Wednesday, July 16, 2014

"Tortilla Flat" by John Steinbeck

Shall I make a shocking confession?  Until this week, I had only read one book by John Steinbeck.  I read Of Mice and Men in high school.  I disliked it enough that I haven't read any other Steinbeck since.  But I decided that after seventeen years, maybe I should give the guy a break.  So I picked this up at the library.  

I didn't actively dislike it, so that's a step up for Steinbeck.  On the other hand, I didn't particularly like it either.  Mostly because I didn't care for the characters, but partly because the blurb on the back cover made it sound a lot awesomer than it was.

Tortilla Flat is a sort of shanty slum place on the outskirts of Monterey inhabitied by Spanish-Mexican-Americans.  After WWI, a man named Danny inherits two houses there.  He invites some friends to live with him, and they spend the book drinking a lot of wine, gossiping, and doing as little work as possible.  They do invite a mentally handicapped man to live with them, which is nice since he was living in an abandoned chicken coop before, but then they proceed to rely on him to go begging scraps from restaurant kitchens to feed all of them.  He was my favorite character, called simply The Pirate even though he wasn't a pirate, and the way they exploited him was pretty shameless and made me dislike the rest of the characters enough that I won't be reading this again.

So.  Yes, Steinbeck can write, but his characters are unpleasant and so is what happens to them.  Still not a fan.

Particularly Good Bits:

Fruit trees were there, bony and black with age, and gnarled and broken with neglect (p. 13).

The afternoon came down as imperceptibly as age comes to a happy man (p. 39).

If This was a Movie, I Would Rate It:  R for all the love-making that gets casually mentioned, and all the drinking.  Probably would just get a PG-13 from the MPAA, though.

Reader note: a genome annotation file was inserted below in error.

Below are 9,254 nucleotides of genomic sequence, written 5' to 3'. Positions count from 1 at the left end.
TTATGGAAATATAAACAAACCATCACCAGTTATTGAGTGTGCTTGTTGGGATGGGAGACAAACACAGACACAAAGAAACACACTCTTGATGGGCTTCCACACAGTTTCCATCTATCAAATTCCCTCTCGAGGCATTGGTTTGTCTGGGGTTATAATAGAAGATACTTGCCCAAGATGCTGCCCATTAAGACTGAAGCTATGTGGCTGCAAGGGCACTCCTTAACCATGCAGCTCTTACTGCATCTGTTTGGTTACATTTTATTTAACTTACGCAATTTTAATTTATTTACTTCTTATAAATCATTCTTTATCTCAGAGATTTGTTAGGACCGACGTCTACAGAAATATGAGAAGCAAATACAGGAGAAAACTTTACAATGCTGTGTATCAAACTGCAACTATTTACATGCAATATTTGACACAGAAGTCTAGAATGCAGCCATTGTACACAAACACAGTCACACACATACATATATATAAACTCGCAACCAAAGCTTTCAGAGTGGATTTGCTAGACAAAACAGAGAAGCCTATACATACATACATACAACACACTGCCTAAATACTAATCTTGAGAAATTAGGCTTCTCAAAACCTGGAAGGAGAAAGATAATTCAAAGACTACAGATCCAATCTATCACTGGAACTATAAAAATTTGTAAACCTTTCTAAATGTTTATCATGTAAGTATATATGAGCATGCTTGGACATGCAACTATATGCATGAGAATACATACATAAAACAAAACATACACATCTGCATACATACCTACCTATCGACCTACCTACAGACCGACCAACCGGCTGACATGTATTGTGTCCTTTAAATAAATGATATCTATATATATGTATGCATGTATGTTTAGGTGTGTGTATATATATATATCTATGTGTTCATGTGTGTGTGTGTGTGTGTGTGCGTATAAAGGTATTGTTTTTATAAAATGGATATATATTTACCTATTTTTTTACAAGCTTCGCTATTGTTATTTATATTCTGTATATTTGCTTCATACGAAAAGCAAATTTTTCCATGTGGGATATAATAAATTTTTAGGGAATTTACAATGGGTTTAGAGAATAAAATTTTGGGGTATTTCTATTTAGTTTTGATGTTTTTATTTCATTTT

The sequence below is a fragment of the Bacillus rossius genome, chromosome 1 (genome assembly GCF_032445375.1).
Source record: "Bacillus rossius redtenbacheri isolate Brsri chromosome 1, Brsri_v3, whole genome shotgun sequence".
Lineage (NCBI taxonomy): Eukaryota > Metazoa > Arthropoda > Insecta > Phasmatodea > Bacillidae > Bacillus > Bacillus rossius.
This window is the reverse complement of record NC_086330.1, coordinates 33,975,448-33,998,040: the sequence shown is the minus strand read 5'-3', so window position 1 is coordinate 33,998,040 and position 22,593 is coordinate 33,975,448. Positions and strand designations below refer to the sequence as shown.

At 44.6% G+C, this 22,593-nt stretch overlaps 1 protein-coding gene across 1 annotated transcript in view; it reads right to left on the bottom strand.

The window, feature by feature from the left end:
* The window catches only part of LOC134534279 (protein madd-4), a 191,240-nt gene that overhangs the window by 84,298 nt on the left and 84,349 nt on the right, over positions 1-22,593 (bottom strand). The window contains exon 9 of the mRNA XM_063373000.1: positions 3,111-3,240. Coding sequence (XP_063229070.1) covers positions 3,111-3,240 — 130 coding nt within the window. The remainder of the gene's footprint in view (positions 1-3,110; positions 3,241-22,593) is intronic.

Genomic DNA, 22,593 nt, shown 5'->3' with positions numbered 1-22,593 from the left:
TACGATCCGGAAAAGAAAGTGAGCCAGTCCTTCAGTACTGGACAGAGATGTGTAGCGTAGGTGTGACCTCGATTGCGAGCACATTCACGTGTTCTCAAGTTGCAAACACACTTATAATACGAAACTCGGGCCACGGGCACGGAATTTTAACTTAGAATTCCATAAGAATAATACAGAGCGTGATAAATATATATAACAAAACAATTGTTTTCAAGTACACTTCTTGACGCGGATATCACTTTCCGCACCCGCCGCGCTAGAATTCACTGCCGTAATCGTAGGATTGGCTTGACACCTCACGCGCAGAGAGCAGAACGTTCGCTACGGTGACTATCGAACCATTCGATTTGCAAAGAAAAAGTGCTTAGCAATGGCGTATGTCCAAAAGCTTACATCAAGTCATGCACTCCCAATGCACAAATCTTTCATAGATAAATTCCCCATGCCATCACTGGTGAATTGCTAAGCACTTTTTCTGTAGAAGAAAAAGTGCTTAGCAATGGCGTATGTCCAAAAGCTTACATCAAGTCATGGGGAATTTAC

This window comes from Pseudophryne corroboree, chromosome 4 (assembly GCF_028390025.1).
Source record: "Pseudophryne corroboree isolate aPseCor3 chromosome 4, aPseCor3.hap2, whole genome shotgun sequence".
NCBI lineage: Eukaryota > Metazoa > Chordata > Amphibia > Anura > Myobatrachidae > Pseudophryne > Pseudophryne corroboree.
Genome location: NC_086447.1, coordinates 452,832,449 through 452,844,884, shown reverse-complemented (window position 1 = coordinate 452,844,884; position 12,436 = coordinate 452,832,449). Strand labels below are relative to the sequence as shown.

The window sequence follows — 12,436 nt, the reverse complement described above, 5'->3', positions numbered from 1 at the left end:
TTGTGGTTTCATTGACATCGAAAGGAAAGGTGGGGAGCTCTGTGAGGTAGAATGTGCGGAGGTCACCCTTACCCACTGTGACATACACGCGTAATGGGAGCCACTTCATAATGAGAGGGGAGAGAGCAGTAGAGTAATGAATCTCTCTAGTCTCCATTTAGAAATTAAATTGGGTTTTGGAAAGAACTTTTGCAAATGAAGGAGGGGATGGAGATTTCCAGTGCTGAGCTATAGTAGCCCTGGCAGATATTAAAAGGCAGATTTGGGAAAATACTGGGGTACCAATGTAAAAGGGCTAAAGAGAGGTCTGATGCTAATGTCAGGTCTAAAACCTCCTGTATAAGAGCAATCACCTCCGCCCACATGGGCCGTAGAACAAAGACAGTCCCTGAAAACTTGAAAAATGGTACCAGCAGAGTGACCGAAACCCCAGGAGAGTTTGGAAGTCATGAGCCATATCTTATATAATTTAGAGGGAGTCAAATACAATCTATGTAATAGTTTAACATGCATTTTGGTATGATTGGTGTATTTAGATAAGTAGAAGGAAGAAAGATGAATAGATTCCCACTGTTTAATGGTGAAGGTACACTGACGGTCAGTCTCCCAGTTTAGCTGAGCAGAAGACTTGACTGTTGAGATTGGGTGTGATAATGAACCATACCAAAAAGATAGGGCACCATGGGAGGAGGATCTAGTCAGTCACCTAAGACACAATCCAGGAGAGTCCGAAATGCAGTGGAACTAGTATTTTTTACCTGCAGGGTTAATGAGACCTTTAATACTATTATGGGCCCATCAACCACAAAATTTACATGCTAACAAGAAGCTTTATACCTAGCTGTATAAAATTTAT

This is my 12th book read and reviewed for The Classics Club and my 11th for the I Love Library Books challenge.

10 comments:

  1. Me too! I read of Mice and Men in high school and have never cared for Steinbeck since! However I do plan to read East of Eden because I've heard very good reviews on it.

    I feel the same way about F. Scott Fitzgerald. At times, he can write but his characters are ALL unlikeable and I couldn't really care what happened to any of them. I wonder if this is a trend of writers of this era?

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    1. I don't know much about Steinbeck -- was he a lonely, miserable, unhappy man? I need to find out. I know that Fitzgerald and Hemingway were drawn to writing about the meaninglessness and futility, about the emptiness of modern life. But Steinbeck's a little too young to be one of the "Lost Generation," so I don't know what his deal is.

      Your comment made me wonder -- why do I love Hemingway and Fitzgerald, but Steinbeck just leaves a stale taste in my mouth? Partly, of course, it's that his prose doesn't sparkle like theirs -- they appeal to my writerlyness because I admire their style. But I'm sure there's more to it than that, and I haven't quite figured out what. Other than that I do quite like some of their characters :-)